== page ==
As the health insurance market struggles to manage the ongoing uncertainties of implementing the 2,700 pages of healthcare reform legislation passed by Congress and signed into law by President Obama, other market forces are at work to ensure that the world of health insurance remains a turbulent one.
According to the 22nd National Health Care Trend Survey by Buck Consultants, the costs for the most popular types of healthcare plans will go up by more than 10% next year, on average. Almost across the board, the projected increases in costs for preferred provider organizations, point of service plans, health maintenance organizations and high-deductible health plans are the highest they have been in three years. Buck notes that the anticipated rises in costs are largely due to expanded services mandated by healthcare reform, but that economic uncertainty also plays a role. With unemployment expected to top 10% before it begins going down again, the potential for laid off employees, who tend to be older and have higher claims histories, must be accounted for. Similar forces are also at work on dental and vision plans, which are also expected to get more expensive in the coming year.
This is bad news for policyholders, who are being asked in large numbers to bear an increasing share of the costs of healthcare. The Kaiser Family Foundation and the Health Research & Educational Trust notes in its recent research that the average total premium for family coverage is currently at $13,370, and the employee share of that amount has gone up 14% this year alone, to $3,997. Over the last five years, employees’ premium contributions have gone up by 47%, and overall premiums have risen 27%.
The issue of rising healthcare costs is already becoming a media staple, as open enrollment season begins, and employees must choose which healthcare package will see them through to the following year. In many cases, plans will be hitting policyholders with rate increases, sometimes moderate, sometimes severe. The larger point is that healthcare is getting more expensive across the board, and one way or another, insurers must find some way to get policyholders to become bigger cost-sharing partners than they have been in the past.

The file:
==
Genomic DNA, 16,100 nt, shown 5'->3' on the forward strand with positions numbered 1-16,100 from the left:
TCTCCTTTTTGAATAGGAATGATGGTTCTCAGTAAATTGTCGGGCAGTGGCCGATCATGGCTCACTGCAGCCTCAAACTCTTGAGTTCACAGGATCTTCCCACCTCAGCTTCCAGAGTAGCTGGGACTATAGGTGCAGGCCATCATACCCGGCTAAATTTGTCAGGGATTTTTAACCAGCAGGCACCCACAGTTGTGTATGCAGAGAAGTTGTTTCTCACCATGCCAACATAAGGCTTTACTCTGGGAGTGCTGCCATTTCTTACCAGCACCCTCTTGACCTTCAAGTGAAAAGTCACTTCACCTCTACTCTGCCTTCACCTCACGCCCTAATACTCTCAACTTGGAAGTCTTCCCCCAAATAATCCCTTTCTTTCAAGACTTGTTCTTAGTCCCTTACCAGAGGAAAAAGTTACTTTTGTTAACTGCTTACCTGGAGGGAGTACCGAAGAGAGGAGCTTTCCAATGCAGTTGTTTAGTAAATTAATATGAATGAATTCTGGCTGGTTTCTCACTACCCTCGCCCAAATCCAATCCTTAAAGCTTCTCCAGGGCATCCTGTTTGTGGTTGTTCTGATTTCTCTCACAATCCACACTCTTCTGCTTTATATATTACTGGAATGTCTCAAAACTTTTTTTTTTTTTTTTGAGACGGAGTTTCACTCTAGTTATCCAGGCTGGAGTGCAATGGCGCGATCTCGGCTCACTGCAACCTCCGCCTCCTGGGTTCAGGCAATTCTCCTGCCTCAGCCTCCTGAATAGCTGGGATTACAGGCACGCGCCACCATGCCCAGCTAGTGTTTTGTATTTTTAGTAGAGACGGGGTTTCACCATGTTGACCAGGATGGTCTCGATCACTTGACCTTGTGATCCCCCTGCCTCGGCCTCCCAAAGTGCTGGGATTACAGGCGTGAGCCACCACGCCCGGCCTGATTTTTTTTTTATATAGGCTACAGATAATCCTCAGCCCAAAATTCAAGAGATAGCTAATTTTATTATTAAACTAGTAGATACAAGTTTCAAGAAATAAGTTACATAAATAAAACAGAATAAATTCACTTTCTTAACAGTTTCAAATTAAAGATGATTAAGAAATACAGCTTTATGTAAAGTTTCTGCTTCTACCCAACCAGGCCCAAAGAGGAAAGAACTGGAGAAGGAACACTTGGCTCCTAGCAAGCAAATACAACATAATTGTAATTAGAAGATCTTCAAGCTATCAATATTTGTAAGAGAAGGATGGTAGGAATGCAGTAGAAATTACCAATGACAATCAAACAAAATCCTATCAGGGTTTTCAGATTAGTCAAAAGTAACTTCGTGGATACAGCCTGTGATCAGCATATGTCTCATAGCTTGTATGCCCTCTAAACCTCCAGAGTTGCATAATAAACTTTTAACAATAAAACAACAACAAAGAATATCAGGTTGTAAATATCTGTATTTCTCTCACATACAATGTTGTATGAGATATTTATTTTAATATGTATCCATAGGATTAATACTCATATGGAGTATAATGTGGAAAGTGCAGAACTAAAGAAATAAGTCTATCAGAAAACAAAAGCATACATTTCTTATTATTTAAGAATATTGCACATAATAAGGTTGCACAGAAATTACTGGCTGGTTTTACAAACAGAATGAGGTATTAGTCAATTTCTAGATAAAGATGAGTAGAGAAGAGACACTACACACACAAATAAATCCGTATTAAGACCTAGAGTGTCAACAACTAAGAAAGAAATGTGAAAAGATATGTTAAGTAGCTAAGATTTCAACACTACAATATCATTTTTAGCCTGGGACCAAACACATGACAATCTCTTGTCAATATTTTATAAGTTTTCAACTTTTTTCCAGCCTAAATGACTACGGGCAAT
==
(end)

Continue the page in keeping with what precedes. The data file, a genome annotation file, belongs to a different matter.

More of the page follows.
Kaiser notes that more than 25% of employees have annual deductibles of $1,000 or more, which helps keep down higher-frequency claims such as emergency room visits. Health plans are also making increased use of coinsurance, which defrays the cost of big-ticket procedures such as child delivery. Adult children dependents, while they can no longer be cut from plans thanks to the federal reform package, can be charged for independently, which makes their coverage less of a free ride. Plans may also begin making greater use of assessing policyholders with surcharges for spouses who could be insured through their own employers. Plans are also stressing that policyholders take care of preventative wellness plans, which is nothing new.
Such austerity measures are sure to gain a huge amount of negative feedback for the industry, but this could very well be another case of an unpleasant reality that everyone has to share, not just healthcare providers. Lest we forget, federal legislation is imposing sharp medical loss ratio requirements on the health insurance industry as it is, which is keeping profits fairly trim. And if anybody needs any more evidence that times are tough all over, just look at Microsoft – the software giant is synonymous with corporate profit, and yet even it is finding it necessary to ask its 90,000 employees to pick up an increased share of the company’s generous healthcare benefits, starting in 2013. Those looking for a clear-cut bad guy in this story aren’t likely to find one unless they have an axe to grind.
Perhaps the worst thing about the increased cost situation is that as the public and the industry push and pull to make ends meet, there is a bigger, and really, a more important issue unfolding. For years, the number of physicians has been declining in this country, for a number of reasons, not the least of which is the skyrocketing cost of medical malpractice insurance. (This alone has decimated the OB/GYN provider network in states such as West Virginia.) But also to blame is a sharply increasing demand for care, and a constricted number of residency positions. According to the AAMC Center for Workforce Studies, there is a growing gap between the number of doctors the country has and the number it needs. At present, that gap is around 13,700, but unless conditions change, the gap will grow to 130,600 by 2025, thanks to an exploding population, increased demand created by healthcare reform, and simply not enough doctors. This, more than anything else, is a catastrophe in the making, and it is not one that somebody can simply point a finger at the insurance industry over, either. Doctors of all specialties have been making it clear for years how difficult it is becoming to maintain a practice and yet nothing has been done to enable this industry to keep going. Perhaps when the sticker shock of open enrollment sinks in this quarter, and the inevitable onslaught of stories filters through the media of people grousing over the cost of healthcare, and people raising an eyebrow in the direction of the insurance industry, the industry can point to the doctor shortage and say, “Yes, the costs hurt. But you know what hurts more? Not having a doctor. Now what are we going to do to fix this?”